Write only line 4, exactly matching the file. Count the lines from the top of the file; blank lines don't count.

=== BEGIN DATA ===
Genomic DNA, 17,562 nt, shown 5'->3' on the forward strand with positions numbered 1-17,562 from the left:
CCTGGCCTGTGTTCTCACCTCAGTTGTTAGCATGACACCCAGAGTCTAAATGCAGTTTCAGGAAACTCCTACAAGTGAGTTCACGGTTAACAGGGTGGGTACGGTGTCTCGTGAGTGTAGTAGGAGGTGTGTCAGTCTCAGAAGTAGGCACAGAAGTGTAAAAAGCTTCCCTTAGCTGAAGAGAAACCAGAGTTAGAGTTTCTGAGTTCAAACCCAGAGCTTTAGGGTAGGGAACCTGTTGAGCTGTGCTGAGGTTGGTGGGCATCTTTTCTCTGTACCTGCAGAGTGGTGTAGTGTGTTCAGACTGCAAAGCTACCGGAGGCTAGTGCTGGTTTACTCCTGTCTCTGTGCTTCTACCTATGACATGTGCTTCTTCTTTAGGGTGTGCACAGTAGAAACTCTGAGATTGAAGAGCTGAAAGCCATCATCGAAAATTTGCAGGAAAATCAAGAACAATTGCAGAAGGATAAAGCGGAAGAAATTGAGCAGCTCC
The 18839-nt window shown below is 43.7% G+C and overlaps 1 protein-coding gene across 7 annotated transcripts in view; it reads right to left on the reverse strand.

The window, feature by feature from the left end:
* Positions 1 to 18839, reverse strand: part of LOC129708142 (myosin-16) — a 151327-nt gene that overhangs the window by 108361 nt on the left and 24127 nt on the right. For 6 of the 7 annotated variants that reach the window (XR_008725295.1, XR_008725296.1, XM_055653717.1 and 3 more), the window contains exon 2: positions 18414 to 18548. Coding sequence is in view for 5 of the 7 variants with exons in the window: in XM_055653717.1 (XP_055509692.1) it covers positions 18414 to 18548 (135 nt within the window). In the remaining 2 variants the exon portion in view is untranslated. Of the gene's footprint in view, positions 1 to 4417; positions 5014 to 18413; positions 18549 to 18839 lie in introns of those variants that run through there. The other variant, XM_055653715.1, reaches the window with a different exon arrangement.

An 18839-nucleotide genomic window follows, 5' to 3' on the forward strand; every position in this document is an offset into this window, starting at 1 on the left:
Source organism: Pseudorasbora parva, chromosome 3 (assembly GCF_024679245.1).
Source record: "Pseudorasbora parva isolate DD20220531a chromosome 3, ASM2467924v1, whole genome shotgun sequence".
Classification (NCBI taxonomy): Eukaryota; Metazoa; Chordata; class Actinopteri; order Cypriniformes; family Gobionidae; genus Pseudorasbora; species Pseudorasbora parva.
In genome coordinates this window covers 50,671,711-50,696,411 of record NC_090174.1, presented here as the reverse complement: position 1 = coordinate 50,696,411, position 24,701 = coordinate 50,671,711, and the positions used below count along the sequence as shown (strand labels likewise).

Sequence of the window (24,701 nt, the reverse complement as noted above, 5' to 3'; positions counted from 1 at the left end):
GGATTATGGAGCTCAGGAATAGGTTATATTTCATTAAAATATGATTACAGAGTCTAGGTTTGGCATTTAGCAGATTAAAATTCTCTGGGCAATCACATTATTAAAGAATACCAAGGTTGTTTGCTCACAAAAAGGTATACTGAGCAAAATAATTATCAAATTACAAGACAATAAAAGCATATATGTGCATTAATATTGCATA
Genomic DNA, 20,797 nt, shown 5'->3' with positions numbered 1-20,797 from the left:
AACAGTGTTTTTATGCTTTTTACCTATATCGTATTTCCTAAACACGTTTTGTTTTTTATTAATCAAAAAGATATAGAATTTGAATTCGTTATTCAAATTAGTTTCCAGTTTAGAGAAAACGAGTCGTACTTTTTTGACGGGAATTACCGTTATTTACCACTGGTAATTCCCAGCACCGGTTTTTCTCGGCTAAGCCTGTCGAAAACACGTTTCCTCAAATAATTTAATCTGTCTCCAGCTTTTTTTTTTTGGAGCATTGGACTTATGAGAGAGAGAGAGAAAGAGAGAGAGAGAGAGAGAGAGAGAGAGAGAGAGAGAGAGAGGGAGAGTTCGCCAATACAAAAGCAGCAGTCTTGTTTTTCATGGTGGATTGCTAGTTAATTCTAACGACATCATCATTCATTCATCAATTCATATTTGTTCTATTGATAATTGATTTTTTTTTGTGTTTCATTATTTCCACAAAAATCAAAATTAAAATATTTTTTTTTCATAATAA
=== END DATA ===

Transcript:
The window, feature by feature from the left end: